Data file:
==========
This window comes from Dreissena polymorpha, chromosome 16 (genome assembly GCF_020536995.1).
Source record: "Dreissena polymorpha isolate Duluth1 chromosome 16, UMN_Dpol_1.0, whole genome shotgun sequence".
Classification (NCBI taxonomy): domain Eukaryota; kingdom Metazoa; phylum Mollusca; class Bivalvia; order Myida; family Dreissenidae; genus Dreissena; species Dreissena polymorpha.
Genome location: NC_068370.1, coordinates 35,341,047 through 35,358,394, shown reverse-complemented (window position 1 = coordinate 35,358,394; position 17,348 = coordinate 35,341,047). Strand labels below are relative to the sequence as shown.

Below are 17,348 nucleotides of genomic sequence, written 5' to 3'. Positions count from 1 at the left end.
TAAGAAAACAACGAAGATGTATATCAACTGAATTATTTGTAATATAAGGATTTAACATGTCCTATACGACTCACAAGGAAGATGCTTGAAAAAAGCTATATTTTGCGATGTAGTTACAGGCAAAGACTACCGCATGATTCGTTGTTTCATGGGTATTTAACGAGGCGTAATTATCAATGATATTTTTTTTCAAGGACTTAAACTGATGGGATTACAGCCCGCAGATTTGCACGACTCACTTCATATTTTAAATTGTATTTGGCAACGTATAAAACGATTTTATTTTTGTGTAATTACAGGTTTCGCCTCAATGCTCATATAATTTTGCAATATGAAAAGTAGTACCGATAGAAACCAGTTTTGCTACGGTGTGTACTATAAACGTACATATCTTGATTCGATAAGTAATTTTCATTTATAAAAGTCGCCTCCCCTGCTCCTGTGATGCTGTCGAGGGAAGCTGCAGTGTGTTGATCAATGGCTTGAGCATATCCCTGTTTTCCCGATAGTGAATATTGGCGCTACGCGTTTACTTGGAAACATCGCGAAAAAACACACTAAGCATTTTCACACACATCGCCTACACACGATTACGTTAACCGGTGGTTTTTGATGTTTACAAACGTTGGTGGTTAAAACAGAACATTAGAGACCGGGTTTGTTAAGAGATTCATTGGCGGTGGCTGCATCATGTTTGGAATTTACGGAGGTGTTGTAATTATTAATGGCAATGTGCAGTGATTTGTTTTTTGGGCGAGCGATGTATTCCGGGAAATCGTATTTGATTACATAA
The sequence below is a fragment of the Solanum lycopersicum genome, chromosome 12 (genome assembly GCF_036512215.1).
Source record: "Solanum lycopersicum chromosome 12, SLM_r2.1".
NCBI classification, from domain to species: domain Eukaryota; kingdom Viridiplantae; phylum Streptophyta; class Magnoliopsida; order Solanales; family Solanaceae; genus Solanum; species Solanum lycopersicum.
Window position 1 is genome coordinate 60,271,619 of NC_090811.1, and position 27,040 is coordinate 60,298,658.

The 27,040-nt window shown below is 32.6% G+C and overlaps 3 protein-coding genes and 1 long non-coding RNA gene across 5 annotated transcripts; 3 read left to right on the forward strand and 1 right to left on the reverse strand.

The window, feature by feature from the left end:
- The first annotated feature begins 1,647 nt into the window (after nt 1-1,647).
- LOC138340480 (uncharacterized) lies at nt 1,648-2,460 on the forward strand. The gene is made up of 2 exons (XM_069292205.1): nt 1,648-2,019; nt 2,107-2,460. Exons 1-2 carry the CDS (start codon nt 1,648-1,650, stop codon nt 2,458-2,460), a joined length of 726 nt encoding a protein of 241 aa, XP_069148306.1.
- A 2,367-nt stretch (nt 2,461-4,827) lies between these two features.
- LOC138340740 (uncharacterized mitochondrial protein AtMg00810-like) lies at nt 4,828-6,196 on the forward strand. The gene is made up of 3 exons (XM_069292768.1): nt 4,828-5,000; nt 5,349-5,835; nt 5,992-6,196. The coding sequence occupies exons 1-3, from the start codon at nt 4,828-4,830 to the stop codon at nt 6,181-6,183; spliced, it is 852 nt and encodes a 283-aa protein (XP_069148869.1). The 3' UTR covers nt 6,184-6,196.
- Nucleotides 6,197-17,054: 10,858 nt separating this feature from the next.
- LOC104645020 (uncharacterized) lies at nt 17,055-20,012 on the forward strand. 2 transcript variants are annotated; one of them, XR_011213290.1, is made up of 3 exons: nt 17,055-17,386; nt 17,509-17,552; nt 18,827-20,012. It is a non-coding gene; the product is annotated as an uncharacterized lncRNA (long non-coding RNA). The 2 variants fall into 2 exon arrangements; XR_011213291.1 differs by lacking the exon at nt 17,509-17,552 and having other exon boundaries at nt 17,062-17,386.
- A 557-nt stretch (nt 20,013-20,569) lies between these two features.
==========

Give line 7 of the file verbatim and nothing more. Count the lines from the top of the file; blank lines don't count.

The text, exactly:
The sequence below is a fragment of the Solanum lycopersicum genome, chromosome 12 (genome assembly GCF_036512215.1).